He left five daughters and five sons, all these [11] last being lawyers,--a monotony of occupation more common in those days than now. These sons were men of marked character, possessing many admirable and some unpleasing qualities, and these in sufficient uniformity to cause their being liked and disliked — especially the latterin a body. Horace Mann, who was a person of rather vehement preferences, and who, as a lawyer, knew the brothers well, once said to me that if Margaret Fuller was unpopular, it was not from any prejudice against her as a woman, but because she probably combined “the disagreeableness of forty Fullers.” It was not true, for she had fortunately one of the sweetest mothers who ever lived, and her nature was thus tempered on the “spindle-side;” but the remark showed the traditions of the paternal race. Several of the Fuller brothers I can distinctly remember, and, to one thus recalling them, it is not difficult to comprehend just where Horace Mann's dislike came in, although to some of the brotherhood he doubtless did injustice. They were in general men of great energy, pushing, successful, of immense and varied information, of great self-esteem, and without a particle of tact. My mother used to tell a characteristic story of Abraham Fuller, who was a frequent visitor at her house in Cambridge, and whom every Cantabrigian of that period must remember. Coming in and finding my mother darning her children's stockings, he watched her a little while, and then said, abruptly, “You do not know [12] how to darn stockings; let me show you.” He being an old bachelor, and she the mother of ten children, the remark seemed the very climax of impudence; but he took the needle from her, and taught her, as she always maintained, more about darning stockings than she had ever known in her life before. This combination of unexpected knowledge and amazing frankness in its proclamation shows what a critic like Horace Mann, himself not wanting in self-assertion, might have found to suggest antagonism in “forty Fullers.”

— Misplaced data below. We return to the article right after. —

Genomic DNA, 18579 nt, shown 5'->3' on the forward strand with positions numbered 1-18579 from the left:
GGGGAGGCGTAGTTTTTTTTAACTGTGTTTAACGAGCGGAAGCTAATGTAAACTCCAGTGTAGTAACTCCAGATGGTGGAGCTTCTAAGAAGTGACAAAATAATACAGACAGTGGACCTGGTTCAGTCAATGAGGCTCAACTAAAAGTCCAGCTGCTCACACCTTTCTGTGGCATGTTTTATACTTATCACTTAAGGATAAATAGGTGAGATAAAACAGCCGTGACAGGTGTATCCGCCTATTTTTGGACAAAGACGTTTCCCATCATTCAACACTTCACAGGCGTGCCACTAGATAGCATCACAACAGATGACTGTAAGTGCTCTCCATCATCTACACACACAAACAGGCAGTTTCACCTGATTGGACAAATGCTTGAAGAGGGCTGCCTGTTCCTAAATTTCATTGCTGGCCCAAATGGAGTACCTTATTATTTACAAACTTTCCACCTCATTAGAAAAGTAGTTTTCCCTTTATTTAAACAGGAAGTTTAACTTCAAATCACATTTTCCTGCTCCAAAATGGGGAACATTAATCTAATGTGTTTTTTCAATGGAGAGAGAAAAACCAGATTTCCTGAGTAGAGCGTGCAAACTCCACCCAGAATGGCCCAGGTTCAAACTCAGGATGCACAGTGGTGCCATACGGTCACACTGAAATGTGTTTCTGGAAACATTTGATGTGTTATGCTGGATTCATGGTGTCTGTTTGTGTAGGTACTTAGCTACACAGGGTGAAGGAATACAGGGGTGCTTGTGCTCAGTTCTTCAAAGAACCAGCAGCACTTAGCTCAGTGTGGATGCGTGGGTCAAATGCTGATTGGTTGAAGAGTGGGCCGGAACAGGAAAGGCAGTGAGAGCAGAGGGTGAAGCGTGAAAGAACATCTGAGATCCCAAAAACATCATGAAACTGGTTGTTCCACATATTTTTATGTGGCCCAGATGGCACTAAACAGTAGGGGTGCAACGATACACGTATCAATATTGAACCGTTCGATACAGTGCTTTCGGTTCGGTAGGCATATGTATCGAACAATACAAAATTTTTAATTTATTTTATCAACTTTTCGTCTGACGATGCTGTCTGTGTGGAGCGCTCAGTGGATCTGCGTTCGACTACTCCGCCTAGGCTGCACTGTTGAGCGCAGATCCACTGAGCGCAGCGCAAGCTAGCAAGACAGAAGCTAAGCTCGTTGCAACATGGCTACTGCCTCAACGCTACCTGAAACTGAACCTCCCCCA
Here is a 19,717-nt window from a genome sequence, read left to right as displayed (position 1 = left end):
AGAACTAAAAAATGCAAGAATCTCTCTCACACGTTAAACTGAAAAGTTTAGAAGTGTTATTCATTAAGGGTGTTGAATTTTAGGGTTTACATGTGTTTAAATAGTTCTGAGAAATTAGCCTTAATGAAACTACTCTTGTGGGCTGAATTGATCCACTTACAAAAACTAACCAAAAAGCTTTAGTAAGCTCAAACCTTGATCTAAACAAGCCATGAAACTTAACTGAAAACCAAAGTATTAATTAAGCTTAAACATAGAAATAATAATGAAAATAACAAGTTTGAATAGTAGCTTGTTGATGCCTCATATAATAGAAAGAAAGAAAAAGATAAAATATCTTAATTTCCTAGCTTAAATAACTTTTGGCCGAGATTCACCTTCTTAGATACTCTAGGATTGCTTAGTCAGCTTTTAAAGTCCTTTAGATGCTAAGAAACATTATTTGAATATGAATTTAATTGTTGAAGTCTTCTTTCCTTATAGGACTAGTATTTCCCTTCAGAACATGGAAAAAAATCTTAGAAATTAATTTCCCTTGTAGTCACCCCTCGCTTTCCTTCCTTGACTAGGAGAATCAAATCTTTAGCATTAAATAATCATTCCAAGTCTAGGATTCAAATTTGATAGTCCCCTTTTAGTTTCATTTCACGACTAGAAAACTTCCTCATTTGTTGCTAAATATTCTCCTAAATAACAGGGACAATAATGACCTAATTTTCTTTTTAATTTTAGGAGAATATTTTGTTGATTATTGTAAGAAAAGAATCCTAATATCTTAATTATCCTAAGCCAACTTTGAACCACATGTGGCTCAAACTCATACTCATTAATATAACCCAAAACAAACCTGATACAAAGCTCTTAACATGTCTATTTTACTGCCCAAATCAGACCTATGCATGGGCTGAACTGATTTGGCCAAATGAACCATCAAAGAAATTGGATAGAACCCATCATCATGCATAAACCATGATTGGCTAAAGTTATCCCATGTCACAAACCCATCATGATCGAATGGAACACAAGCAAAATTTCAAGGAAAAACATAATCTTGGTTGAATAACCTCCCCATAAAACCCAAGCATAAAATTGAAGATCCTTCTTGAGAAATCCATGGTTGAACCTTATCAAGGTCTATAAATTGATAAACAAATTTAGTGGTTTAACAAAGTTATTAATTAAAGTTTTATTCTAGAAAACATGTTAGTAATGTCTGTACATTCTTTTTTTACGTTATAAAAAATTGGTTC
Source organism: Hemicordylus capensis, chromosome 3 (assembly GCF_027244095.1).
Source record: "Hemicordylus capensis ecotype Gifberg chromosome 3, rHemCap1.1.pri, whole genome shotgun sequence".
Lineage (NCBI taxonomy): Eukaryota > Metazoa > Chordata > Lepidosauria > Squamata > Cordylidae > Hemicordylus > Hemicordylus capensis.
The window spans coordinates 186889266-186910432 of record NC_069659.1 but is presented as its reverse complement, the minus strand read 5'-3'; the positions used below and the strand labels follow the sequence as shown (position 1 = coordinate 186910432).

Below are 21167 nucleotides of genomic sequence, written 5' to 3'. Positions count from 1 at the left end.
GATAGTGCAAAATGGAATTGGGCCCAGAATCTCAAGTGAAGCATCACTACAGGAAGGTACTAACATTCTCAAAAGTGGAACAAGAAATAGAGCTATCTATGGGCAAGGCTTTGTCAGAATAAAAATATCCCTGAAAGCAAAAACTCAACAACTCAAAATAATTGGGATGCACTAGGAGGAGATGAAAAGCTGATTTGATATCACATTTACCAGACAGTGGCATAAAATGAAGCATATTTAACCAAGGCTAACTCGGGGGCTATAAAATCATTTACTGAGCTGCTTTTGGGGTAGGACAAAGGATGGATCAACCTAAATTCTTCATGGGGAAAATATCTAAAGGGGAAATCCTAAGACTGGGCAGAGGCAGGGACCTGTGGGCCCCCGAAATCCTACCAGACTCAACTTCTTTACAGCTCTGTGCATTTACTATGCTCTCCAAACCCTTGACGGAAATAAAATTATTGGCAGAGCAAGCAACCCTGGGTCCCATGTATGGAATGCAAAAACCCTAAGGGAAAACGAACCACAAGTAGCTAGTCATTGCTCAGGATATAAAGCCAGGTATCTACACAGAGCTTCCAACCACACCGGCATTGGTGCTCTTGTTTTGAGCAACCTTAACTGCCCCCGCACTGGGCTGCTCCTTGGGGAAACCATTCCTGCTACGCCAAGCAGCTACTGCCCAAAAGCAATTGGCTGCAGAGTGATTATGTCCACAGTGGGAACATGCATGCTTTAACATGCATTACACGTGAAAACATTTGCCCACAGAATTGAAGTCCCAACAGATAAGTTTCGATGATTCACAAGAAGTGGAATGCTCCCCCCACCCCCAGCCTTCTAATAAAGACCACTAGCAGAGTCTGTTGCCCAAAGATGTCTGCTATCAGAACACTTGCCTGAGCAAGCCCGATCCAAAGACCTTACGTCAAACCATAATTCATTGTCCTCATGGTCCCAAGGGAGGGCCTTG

Of a family thus gifted and thus opinionated, Timothy Fuller, Margaret Fuller's father, was the oldest, the most successful, and the most assured. He was born July 11, 1778, and received his father's name; graduated at Harvard College, with the second honors of his class, in 1801 ; was at different times a member of various branches of the state government of Massachusetts; and was a representative in Congress from 1817 to 1825. He was in politics a Jeffersonian Democrat, was chairman of the House committee on naval affairs, and was a warm supporter of John Quincy Adams for the presidency. Many references to him may be found in Mr. Adams's voluminous diary. Inheriting anti-slavery principles on both sides, he warmly opposed the Missouri Compromise, and his speeches on this and other subjects found their way into print. He worked hard in his profession, kept up his classical reading, and was making preparations to write a history of the United [13] States, when he died suddenly of Asiatic cholera, October 1, 1835.

I have carefully read some of his published addresses: a Fourth-of-July oration at Watertown in 1809, and one at Lexington in 1814; also an address before the American Peace Society in 1826. In all these there are the characteristics to be found in a thousand similar speeches of that period, together with some not so common. They are fervent, patriotic, florid; but there is also a certain exceptional flavor arising from the fact that, unlike nine tenths of those who made such addresses in New England, the speaker was a Republican--or, as men were beginning to say, a Democrat--and not a Federalist. He does not appear in these addresses as a bitter partisan; he is as ready to praise Washington and Adams as Jefferson and Madison; but he never mentions Hamilton and Jay, and seems by implication to condemn the policy of the one, and the treaty with which the name of the other is still identified. Nor does he take sides with Napoleon Bonaparte, as the Federalists charged the Democrats with doing, while he condemns, in a really striking and felicitous passage, the selfish motives of the Allied Powers in crushing him:--

At length the mighty warrior is prostrate; his proud trophies, the spoils of so many vanquished princes, are leveled with the dust. Napoleon is no more! No more, did I say? The blaze of that portentous meteor shall gleam resplendent through all future time! [14]